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Maximum Winnings on Bonuses – Should They Be Allowed?
Online casino bonuses have always been the cornerstone of casino marketing and user retention. New users are often welcomed with lavish packages while returning ones get all kinds of loyalty perks. 'Grab up to €1,000 on your first deposit!' 'Get 300 free spins!' I'm sure every gambler has seen both of these phrases way too many times before. Yet not many people know until it's too late that lots of these offers come with one sneaky restriction – maximum winnings. In this opinion piece, I'd like to focus on maximum winnings on bonuses and whether they should be allowed at all.
More About the Concept of Maximum Winnings on Bonuses
In case you're one of the newbies unfamiliar with this concept, let me explain it a bit before sharing more thoughts about it. As the name suggests, maximum winnings on bonuses limit the amount you can cash out when playing with a bonus. For example, a bonus policy may state that with the 300 free spins, you can win a maximum of €100. This means that even if you're extremely lucky and your winnings total €1,000, and you manage to wager them, you still won't be able to withdraw anything over €100.
I'm guessing you think this doesn't sound fair, and honestly, I don't think it's fair either. Especially when you discover that some casinos impose such limits on deposit match bonuses too. Imagine you deposit €100 to get a 100% match. Then, you hit a nice combo, scoop a juicy prize, and then be unable to cash it out entirely. If nothing else, this bonus policy makes you question whether claiming casino bonuses is worth it at all. And frankly, that doesn't go in anyone's favor.
Why Do Max Winning Caps Exist?
As someone writing about this industry for years now, I understand why operators introduced max winning caps. It's, naturally, a way for them to protect themselves and their profits. If a person could get free spins without making a deposit and then win hundreds or even thousands of euros, this would be a dangerous situation for casinos. They're in the game to make money, not to give it freely to lucky people.
I must say that this makes some sense when we focus on no deposit bonuses. Okay, sure. These exist to surprise new players and to give them a chance to check out the platform. However, I'm 100% against maximum winnings on bonuses associated with deposits. It's just pointless and unfair to ruin someone's chance to win massively just because that person got a bonus. Especially if you claim that you gave them the bonus to make them feel special.
My main point here is, what if the very first spin turns out to be a massively lucky one? That would've happened even if a player hadn't claimed a bonus, right? So, if it comes with a max winnings cap, the bonus in this scenario just makes things worse for the player.
In my world, bonuses are a perk, not a curse. So, why would casino operators ruin them with such unfair rules?
Should Regulators Get Involved?
We've seen regulators making their presence stronger than ever before in some countries. The UK and Germany are probably the jurisdictions with the strictest rules at the moment when it comes to iGaming. Their regulators have restricted spin speed, imposed affordability checks, limited the max bet per session, and so on. My point is, we're seeing lots of restrictive rules whose goal is to protect players and their best interest.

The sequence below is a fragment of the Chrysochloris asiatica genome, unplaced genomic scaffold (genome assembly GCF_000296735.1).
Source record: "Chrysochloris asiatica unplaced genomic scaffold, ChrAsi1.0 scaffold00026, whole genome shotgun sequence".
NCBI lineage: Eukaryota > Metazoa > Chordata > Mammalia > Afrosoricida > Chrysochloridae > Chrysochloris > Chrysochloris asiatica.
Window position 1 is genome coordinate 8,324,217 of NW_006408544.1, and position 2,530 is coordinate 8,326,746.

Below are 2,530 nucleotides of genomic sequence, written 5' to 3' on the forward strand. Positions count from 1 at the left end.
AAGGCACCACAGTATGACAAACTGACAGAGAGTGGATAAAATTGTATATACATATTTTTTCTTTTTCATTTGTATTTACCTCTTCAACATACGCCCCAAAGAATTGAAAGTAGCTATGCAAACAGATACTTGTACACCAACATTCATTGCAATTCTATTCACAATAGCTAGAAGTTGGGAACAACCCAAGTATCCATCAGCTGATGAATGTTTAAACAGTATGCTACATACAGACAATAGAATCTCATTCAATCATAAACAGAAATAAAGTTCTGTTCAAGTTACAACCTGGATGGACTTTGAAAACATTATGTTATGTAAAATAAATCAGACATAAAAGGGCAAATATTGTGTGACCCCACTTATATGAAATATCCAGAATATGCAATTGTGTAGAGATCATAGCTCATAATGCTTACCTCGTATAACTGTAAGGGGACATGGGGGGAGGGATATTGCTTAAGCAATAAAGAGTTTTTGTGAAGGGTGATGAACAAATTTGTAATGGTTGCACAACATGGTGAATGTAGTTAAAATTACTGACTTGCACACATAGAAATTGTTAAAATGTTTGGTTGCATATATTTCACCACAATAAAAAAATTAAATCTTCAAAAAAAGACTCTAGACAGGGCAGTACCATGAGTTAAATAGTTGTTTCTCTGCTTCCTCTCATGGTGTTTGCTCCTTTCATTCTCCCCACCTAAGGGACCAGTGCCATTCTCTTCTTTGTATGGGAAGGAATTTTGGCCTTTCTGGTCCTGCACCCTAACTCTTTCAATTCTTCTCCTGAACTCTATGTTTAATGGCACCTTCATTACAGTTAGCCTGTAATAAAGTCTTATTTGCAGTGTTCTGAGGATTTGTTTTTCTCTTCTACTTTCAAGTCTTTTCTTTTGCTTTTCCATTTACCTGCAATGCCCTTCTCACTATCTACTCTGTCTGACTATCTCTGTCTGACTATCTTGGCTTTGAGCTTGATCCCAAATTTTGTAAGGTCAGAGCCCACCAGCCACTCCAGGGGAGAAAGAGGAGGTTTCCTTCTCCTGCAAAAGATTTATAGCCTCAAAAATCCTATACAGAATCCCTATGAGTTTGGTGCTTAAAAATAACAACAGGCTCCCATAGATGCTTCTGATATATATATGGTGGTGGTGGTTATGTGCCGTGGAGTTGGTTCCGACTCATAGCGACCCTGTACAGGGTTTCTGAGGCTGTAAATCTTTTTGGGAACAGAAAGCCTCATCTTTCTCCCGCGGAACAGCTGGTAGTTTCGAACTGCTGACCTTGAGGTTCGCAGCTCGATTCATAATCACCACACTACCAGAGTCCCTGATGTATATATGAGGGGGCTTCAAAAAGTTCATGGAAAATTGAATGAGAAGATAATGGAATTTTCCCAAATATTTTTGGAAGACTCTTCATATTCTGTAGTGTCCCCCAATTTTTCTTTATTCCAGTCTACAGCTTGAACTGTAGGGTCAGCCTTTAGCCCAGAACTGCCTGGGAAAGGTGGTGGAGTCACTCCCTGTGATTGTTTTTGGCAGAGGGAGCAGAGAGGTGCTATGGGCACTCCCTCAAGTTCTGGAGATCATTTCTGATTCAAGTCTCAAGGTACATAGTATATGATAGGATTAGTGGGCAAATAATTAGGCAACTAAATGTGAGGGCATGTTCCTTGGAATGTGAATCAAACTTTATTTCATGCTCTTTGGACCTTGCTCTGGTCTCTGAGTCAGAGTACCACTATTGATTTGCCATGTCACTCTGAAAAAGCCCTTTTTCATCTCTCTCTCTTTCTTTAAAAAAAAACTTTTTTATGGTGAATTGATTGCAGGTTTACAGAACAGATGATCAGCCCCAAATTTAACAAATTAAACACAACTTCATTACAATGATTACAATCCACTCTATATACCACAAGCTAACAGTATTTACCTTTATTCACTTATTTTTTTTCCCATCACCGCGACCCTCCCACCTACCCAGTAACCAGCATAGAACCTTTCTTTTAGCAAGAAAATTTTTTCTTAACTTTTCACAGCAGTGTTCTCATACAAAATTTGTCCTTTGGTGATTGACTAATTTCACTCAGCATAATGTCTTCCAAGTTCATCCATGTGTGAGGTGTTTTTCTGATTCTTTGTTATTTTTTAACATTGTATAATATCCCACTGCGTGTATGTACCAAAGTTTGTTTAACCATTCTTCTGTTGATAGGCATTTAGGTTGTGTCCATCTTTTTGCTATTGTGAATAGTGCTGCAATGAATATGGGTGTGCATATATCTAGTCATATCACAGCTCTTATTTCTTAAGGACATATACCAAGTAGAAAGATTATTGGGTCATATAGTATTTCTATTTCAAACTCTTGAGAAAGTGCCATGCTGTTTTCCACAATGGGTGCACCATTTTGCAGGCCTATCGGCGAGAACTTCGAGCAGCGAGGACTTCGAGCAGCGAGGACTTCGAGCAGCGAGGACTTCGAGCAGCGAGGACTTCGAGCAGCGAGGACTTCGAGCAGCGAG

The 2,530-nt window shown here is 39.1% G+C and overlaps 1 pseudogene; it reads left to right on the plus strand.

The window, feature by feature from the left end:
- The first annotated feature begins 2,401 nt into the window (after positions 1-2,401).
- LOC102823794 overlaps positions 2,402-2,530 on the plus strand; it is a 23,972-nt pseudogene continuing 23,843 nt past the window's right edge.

I believe that max winnings on bonuses, especially deposit match bonuses, is unfair. So, I wonder whether regulators should step in here and ban operators from offering such misleading perks. Sure, in the UK, the essential bonus terms must be visible on the offer itself. Yet, I'm sure that not enough players pay attention to them until it's too late.
As for operators from other jurisdictions, it's often way too annoying and time-consuming to discover all the tricky terms. Sometimes, they are in a drop-down section under the specific bonus page. Sometimes, there's a separate page with bonus rules. Sometimes, there's a paragraph about it in the general terms and conditions. Someone who just wants to relax and play probably won't take the time to study each of these pages carefully.
So, what if deposit match casino bonuses couldn't come with maximum winnings at all? What if the maximum winning on no deposit bonuses and free spins can't be lower than €500? In my opinion, these are some reasonable rules that would prevent casino operators from playing dirty tricks on consumers. At the same time, it would increase the trust in regulating bodies and motivate consumers to stick to licensed casinos.
In the long run, removing maximum winnings should have many positive outcomes for users and boost regulated play. That would also lead to regulated market growth and generally more positive views on the iGaming industry.
More importantly, this step would make players feel appreciated and respected. When a person gets a bonus marketed as a reward and then gets disappointed without anywhere to complain because 'it was written in the T&C', that person will never trust casinos and regulators again. I think it's essential to prevent this from happening if we want to build and keep a positive image of this industry where lots of money is at play.
I'll make a bold statement and say that having no bonuses at all may be better than having scam bonuses. And if bonuses with unfair rules exist to give players a chance to test the games – well, they can try them in demo mode!
Sure, the risk gambling sites take would increase a bit. But why should players be always the ones to take risks while operators take the profits?
This article delivers the thoughts and opinions of the author, and it doesn't represent the stance of GoodLuckMate.